About Beach Volleyball
Beach volleyball, or sand volleyball, is an Olympic team sport played by two teams of two players on a sand court divided by a net. As with indoor volleyball, the object of the game is to send the ball over the net in order to ground it on the opponent’s court, and to prevent the same effort by the opponent.
A team is allowed up to three touches to return the ball. The ball is put in play with a service, a hit by the server from behind the rear court boundary over the net to the opponents. The rally continues until the ball is grounded on the playing court, goes “out” or is not returned properly.
The team winning a rally scores a point (Rally Point System), and serves to start the following rally. The four players serve in the same sequence throughout the match, changing server each time a rally is won by the receiving team.
Originating in Southern California and Hawaii, beach volleyball has since achieved worldwide popularity.
The History of Beach Volleyball
In 1920, new jetties in Santa Monica, California created a large sandy area for public enjoyment, planting the seed for beach volleyball development in that region. The first permanent nets began to appear, and people soon began playing recreational games on public parts of the beach and in private beach clubs. Eleven such beach clubs appeared in the Santa Monica area, beginning in late 1922. The first inter-club competitions were staged in 1924.
Most of these early beach volleyball matches were played with teams of at least six players per side, much like indoor volleyball. The concept of the modern two-man beach volleyball game is credited to Paul “Pablo” Johnson, an indoor player of Santa Monica Athletic Club.
In the summer of 1930, while waiting for players to show up for a six-man game, Johnson decided to try playing with only the two people present. The game was forever changed, though recreational games continue to be played with more players, the most widely played version of the game, and the only one contested at an elite level, has only two players per team.
Beach volleyball began to appear in Europe in the 1930s. By the 1940s, doubles tournaments were being played on the beaches of Santa Monica for trophies. In 1948 the first tournament to offer a prize was held in Los Angeles, California. It awarded the best teams with a case of Pepsi. In the 1960s, an attempt to start a professional volleyball league was made in Santa Monica. It failed, but a professional tournament was held in France for 30,000 French francs. The first Manhattan Beach Open was held in 1960, a tournament which grew in prestige to become, in the eyes of some, the “Wimbledon of Beach Volleyball”. In 1974, the San Diego Open had its first commercial sponsor, Winston Cigarettes, with a prize of $1,500.
The first professional beach volleyball tournament was the Olympia World Championship of Beach Volleyball, staged on Labor Day weekend, 1976, at Will Rogers State Beach in Pacific Palisades, CA. The event was organised by David Wilk of Volleyball Magazine, based in Santa Barbara. The winners, the first “world champions,” were Greg Lee and Jim Menges. They split $2,500 out of a total prize purse of $5,000.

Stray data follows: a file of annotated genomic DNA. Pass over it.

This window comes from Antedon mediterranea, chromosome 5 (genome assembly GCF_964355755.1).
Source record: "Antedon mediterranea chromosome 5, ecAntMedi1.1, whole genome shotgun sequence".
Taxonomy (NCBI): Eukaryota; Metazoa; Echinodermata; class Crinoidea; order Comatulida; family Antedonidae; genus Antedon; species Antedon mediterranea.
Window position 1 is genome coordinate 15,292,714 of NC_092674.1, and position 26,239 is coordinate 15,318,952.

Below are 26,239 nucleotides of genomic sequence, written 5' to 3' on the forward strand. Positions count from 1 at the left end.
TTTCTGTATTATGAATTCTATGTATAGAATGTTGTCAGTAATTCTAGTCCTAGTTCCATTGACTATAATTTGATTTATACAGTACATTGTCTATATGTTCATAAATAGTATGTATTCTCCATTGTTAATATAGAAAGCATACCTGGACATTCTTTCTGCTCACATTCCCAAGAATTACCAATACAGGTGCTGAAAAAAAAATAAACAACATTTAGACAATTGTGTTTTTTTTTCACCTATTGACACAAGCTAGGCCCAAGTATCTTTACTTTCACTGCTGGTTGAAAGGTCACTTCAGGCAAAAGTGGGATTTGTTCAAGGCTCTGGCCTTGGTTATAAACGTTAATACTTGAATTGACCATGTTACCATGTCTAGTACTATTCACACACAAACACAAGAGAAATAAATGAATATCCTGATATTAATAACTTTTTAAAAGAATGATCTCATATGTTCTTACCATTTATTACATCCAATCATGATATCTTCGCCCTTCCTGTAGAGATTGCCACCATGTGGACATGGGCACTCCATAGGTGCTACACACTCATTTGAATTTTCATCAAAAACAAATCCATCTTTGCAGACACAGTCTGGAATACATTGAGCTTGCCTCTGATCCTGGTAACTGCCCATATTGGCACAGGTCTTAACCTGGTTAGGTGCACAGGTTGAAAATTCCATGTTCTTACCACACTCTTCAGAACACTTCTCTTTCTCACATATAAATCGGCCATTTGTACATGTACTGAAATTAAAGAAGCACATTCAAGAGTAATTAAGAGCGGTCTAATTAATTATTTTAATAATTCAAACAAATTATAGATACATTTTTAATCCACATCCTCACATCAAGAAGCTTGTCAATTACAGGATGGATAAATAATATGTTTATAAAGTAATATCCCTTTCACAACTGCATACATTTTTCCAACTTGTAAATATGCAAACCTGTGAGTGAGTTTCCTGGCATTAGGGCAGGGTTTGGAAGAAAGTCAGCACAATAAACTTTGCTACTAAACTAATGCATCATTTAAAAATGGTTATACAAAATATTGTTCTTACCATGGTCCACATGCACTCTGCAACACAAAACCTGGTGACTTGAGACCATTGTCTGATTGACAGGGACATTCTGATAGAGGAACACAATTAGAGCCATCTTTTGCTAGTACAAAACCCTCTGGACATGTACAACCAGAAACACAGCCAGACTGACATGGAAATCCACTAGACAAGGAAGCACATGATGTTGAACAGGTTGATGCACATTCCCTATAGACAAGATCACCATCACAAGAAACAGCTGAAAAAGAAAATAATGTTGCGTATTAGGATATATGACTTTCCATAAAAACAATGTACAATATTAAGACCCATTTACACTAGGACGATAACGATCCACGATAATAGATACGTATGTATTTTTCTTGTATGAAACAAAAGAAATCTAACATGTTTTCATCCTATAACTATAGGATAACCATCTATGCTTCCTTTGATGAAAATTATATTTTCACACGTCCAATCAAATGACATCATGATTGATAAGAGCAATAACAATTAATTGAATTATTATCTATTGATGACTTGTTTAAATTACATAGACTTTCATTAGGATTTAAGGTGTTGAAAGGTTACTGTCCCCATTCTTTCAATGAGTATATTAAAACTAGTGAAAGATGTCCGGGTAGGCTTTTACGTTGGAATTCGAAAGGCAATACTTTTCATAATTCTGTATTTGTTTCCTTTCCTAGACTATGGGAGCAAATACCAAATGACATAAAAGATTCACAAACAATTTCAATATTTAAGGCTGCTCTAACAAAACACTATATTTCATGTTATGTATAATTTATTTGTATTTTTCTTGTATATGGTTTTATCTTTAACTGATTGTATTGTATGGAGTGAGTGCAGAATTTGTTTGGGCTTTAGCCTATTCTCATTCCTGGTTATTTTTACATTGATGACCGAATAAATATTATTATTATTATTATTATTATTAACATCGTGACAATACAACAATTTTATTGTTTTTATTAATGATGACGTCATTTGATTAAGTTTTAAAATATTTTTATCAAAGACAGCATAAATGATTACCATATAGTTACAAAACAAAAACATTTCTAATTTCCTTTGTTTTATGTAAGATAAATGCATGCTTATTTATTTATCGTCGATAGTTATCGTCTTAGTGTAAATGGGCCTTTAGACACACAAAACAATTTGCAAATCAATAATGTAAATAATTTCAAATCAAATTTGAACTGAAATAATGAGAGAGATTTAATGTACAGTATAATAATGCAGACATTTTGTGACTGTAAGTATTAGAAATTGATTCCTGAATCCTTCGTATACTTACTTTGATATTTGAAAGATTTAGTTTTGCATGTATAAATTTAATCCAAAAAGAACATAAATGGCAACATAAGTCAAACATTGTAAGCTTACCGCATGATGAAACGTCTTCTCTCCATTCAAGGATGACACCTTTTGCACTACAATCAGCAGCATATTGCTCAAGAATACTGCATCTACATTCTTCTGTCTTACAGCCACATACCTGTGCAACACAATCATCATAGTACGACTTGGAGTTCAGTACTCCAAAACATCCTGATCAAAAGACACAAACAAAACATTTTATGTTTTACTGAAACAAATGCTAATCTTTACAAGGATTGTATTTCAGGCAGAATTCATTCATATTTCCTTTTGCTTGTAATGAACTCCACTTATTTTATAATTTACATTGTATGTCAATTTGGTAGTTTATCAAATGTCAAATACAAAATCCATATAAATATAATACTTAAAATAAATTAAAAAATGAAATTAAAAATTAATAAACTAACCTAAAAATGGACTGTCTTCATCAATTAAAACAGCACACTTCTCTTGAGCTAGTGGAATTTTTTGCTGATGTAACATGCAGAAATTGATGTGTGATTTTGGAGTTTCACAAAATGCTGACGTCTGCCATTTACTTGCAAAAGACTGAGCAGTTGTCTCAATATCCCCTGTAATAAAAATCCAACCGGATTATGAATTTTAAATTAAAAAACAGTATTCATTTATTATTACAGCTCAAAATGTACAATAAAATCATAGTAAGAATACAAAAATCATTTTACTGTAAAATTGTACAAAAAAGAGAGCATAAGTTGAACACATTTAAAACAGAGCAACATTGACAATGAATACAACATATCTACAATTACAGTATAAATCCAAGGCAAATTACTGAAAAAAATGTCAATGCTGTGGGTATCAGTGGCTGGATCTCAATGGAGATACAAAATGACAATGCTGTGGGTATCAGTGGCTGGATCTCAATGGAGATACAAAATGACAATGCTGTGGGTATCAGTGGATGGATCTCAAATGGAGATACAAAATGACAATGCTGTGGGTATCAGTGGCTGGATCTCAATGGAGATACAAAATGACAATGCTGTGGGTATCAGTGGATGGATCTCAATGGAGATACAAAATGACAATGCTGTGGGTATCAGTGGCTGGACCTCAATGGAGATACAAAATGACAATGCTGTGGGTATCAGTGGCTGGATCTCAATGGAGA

Volleyball Magazine staged the event the next year at the same location, this time sponsored by Schlitz Light Beer. In 1978, Wilk formed a sports promotion company named Event Concepts with Craig Masuoka and moved the World Championship of Beach Volleyball to Redondo Beach. Jose Cuervo Tequila signed on as sponsor and the prize purse increased to $10,000. The event was successful and Cuervo funded an expansion the next year to three events. The California Pro Beach Tour started with events in Laguna Beach, Santa Barbara and the World Championship in Redondo.
In following years the tour expanded nationally and was renamed the Pro Beach Volleyball Tour. It consisted of five events in California and tournaments in Florida, Colorado and Chicago. Top players included Karch Kiraly, Randy Stoklos, Singin Smith, Andy Fishburn and Steve Obradovich. By 1984 the Pro Beach consisted of 16 events around the country and had a total prize purse of $300,000. At the end of the year, however, Event Concepts was forced out of the sport by a players’ strike at the World Championship and the Association of Volleyball Professionals (AVP) was founded.
At the professional level, the sport remained fairly obscure until the 1980s when beach volleyball experienced a surge in popularity. Players like Sinjin Smith, Randy Stoklos and Karch Kiraly became household names. In 1987, the FIVB created the first World Beach Volleyball Championships, played in Rio Janeiro, Brazil won By Sinjin Smith and Randy Stoklos. The FIVB began organising worldwide professional tournaments, and laid the groundwork for the sport’s Olympic debut in 1996.
Despite its increased popularity in the 1980s and 1990s, American beach volleyball suffered setbacks. In early 1998, the American women’s professional tour, the WPVA, closed its doors and filed for bankruptcy. Later that same year, the American professional men’s tour, the AVP, also filed for bankruptcy, plagued by problems as a player-run organisation.
Rules of Beach Volleyball
Beach volleyball is fundamentally similar to indoor volleyball: a team scores points by grounding the ball on the opponents’ court, or when the opposing team commits a fault (error or illegal action); consecutive contacts must be made by different players.